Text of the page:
John 11:3
Therefore his sisters sent unto him, saying, Lord, behold, he whom thou lovest is sick.
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(3) Therefore his sisters sent unto him.—Better, The sisters therefore sent unto Himi.e., because of the fact of the illness, which has been repeated at the close of the last verse, and also because of the intimacy between our Lord and this family, of which the anointing was a proof. (Comp. John 11:5.)

Lord, behold, he whom thou lovest is sick.—The words are given in the touching simplicity of the message just as they were sent by the sorrowing sisters. They feel that the sad news needs no addition, and that there is no necessity for a prayer for help. Weakness, conscious of strength which loves, needs but to utter itself. (Comp. John 11:21.)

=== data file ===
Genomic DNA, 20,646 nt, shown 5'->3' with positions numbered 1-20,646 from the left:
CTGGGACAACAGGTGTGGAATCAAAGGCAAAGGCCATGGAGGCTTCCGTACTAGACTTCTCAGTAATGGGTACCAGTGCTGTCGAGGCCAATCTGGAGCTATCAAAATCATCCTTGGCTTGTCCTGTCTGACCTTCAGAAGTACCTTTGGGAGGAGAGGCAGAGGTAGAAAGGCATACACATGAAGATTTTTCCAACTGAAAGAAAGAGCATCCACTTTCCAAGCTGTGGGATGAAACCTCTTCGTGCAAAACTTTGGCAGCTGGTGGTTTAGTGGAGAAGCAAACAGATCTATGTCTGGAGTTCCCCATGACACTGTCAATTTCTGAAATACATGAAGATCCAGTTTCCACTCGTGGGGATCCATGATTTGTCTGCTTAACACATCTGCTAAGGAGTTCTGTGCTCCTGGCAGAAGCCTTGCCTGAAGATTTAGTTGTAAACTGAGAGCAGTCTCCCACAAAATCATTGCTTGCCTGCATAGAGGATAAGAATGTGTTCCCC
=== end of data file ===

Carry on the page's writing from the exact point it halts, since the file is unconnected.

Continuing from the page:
John 11:3-6. Therefore his sisters — Observing his sickness was of a dangerous kind, and therefore being full of concern for him, knowing where Jesus was, thought proper to send him word of it; for they firmly expected that he, who had cured so many strangers, would willingly come and give health to one whom he so tenderly loved. When Jesus heard this he said, This sickness is not unto death, but for the glory of God — The event of this sickness will not be death, in the usual sense of the word, a final separation of his soul and body; but a manifestation of the glorious power of God, and a confirmation of the doctrine and mission of his Son. Dr. Campbell renders the clause, will not prove fatal, observing that this reading gives the full import of the Greek expression, ουκ εστι προς θανατον, and at the same time preserves the ambiguity intended. Now Jesus loved Martha and her sister, &c. — That is, he loved them with a peculiar affection, on account of their unfeigned piety toward God, their friendship and affection toward one another, and their faith in him as the Messiah, and had often visited them, and lodged at their house. And, in consequence of his peculiar love to them, he was determined to conduct himself toward them, in their present trying circumstances, in such a manner as he knew would be most for their final advantage, though it might, for a while, be an occasion of greater affliction to them. When he heard therefore that he was sick — Instead of making all possible haste to go to him, and without declaring he had any thoughts of going; he abode two days still — On the other side of Jordan; and in the same place where he was before — This he did not only though he loved them, but because he loved them. He loved them, and therefore he designed to do something great and extraordinary for them; to work such a miracle for their relief, as he had not wrought for any of his friends. If he had gone immediately, and had arrived at Bethany while Lazarus was still alive, and had cured his sickness, he would have done no more for him than he had done for many; if he had come to him, and raised him when he was but just dead, he would have done no more than he had done for some; but deferring his relief so long, he had an opportunity of doing more for him than he had done, or ever should do, for any other. Observe, reader, God hath gracious intentions even in his apparent delays. See Isaiah 54:7-8. Christ’s friends at Bethany were not out of his thoughts, nor was his affection to them lessened, though when he heard of their distress he made no haste to give them relief. “His lingering so long after their message came, did not proceed from want of concern for his friends, but happened according to the counsels of his own wisdom. For the length of time that Lazarus lay in the grave put his death beyond all possibility of doubt, and removed every suspicion of a fraud, and so afforded Jesus a fit opportunity of displaying the love he bare to Lazarus, as well as his own almighty power, in his unquestionable resurrection from the dead. It is true, the sisters were thus kept a while in painful anxiety, on account of their brother’s life, and in the conclusion were pierced with the sorrow of seeing him die. Yet they would think themselves abundantly recompensed by the evidence accruing to the gospel from this astonishing miracle, as well as by the inexpressible surprise of joy which they felt, when they received their brother again from the dead.”